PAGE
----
Smoke gets in your eyes…and in your garden!

Over the last month, I have seen many stories related to smoke from Canadian wildfires drifting down into the eastern United States, causing muted sunsets as well as terrible air quality. Even my mom up in Michigan told me how bad the air is up there this week and friends in Wisconsin have told me that they can’t go outside without donning N95 masks to cut down on breathing in all the smoke particles. Of course, our readers in the western U. S. may be rolling their eyes since they have gone through severe wildfire seasons in past years with little attention from the eastern press, and poor air quality from wildfires and pollution is also a frequent problem in other parts of the world. But since it is in the news, I thought I would address aerosols and their impact on the atmosphere, human health, and our gardens.

Great Smoky Mountains, picture taken from Craggy Gardens Trail near the Blue Ridge Parkway in North Carolina, Amart007, Commons Wikimedia. Note that the blue haze here is caused by emissions of organic compounds from the trees augmented by water vapor.

What is an aerosol?

Aerosols are very small particles that float in the atmosphere. They can be from natural sources like salt from breaking ocean waves or pollen from blooming plants or can produced by humans through burning coal, construction, or poor agricultural practices. Saharan dust, volatile organic compounds emitted by trees, wildfire smoke, and volcanic ash can all add to the dust burden in the atmosphere. Some aerosols attract water vapor, causing them to expand in size and reducing the visibility of the atmosphere even more than the particles alone. Aerosols can be toxic, too, and areas with a lot of atmospheric pollution can cause severe problems for vulnerable people and pets when aerosols get deep into lungs.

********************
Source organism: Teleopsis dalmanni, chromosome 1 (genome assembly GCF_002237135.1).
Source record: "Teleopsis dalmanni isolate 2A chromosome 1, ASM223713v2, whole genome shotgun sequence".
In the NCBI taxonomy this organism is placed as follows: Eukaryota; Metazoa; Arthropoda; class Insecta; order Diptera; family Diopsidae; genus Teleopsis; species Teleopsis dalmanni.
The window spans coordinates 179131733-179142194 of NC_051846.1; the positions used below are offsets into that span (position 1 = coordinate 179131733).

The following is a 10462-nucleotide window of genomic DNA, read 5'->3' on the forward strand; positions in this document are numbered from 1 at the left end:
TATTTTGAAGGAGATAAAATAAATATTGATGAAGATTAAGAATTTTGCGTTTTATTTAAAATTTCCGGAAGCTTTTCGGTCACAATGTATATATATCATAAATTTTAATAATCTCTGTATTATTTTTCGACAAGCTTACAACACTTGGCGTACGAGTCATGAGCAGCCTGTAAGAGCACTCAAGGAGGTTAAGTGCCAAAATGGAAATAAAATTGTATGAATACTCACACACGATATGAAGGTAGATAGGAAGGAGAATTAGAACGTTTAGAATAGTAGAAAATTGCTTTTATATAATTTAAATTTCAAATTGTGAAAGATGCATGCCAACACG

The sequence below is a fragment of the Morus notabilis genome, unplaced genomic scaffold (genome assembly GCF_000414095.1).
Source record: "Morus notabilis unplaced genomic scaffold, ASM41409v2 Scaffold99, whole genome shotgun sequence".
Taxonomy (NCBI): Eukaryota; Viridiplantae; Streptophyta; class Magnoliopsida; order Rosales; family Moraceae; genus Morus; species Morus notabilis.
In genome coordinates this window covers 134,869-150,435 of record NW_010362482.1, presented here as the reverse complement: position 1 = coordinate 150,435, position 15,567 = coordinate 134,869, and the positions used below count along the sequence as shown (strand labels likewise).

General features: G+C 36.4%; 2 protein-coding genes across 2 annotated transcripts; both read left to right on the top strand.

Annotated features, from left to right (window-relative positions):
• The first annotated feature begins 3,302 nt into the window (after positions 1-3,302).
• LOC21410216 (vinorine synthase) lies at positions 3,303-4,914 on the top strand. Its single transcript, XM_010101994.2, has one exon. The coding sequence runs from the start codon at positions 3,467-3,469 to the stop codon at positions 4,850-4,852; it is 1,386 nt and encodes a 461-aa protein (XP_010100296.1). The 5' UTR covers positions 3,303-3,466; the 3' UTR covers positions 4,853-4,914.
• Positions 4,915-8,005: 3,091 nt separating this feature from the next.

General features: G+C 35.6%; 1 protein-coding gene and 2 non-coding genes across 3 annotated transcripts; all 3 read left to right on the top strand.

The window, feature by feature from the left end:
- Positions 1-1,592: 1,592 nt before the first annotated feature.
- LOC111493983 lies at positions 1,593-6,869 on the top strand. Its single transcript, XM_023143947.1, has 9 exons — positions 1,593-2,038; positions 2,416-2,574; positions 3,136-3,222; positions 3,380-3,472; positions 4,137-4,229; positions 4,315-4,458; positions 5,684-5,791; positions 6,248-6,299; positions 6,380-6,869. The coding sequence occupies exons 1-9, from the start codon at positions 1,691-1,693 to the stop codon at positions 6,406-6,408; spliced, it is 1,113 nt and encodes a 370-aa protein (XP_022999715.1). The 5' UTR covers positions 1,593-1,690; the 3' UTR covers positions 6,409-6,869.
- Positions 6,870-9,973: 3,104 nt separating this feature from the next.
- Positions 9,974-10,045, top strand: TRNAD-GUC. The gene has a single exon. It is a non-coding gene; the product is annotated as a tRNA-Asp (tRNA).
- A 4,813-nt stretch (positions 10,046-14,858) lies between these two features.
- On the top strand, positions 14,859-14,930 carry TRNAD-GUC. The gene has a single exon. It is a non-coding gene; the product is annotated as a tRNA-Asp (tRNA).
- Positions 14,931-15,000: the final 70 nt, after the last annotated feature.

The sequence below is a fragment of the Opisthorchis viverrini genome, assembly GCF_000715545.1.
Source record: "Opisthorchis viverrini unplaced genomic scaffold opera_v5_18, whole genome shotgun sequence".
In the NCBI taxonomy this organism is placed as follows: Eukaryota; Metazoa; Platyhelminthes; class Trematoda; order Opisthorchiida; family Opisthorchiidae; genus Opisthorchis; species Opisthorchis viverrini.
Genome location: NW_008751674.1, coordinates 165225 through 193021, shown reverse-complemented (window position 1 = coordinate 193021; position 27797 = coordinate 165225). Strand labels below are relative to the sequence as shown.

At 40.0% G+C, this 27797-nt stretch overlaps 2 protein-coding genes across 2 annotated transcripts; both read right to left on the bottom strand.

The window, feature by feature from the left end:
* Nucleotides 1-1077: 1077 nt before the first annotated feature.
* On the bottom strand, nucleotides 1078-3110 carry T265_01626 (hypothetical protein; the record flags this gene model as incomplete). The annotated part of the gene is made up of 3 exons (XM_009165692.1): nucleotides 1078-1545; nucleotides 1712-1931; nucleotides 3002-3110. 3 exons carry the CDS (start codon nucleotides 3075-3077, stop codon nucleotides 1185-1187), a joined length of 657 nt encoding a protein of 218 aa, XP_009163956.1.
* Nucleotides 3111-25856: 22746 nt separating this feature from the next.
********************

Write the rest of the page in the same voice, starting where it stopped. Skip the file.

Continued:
Northeast smoke as seen from NOAA satellite, June 6, 2023

Impacts depend on where they are in the atmosphere

The impacts that aerosols have on humans and the environment near the ground depends on how high up the aerosols are concentrated. If the particles were lifted above the surface due to the heat from burning forests or trash, the main effects that the aerosols might have are optical, reducing the amount of incoming sunlight but not significantly affecting the air we breathe near the ground. Some acidic particles that attract water vapor might also contribute to acid rain that falls to earth. But if the dirty air is mixed down to the ground or is produced locally, the aerosols can cause significant issues for human and animal health because of their irritating effects on lungs and sometimes skin and eyes. They can also provide hazards to transportation if visibility gets too low. Acidic particles can also cause damage to plant tissues or change the pH of the soil if they affect an area over a long time period.

How do aerosols affect climate?

Aerosols affect climate by reducing incoming solar radiation. Volcanic ash and sulfuric acid droplets from volcanic eruptions can cut enough sunlight to reduce global temperatures for several years after a large volcanic eruption, especially if they occur in the tropics. This year’s unusually warm Atlantic Ocean temperatures can be linked in part to a lack of the usual plume of Saharan dust blowing off the west coast of Africa, which has allowed more sunlight to warm the surface water. The so-called “warming hole” in the Southeast has been linked to aerosol emissions from power plants upwind in the Midwest and Western U. S., which caused reductions in sunlight over the Southeast until the passage of the Clean Air Act of 1970 reversed that effect. Since then, the temperature in the Southeast has risen in concert with rising temperatures across the rest of the world. Aerosols contribute to the development of clouds, too, and that has the potential for affecting climate at larger spatial scales.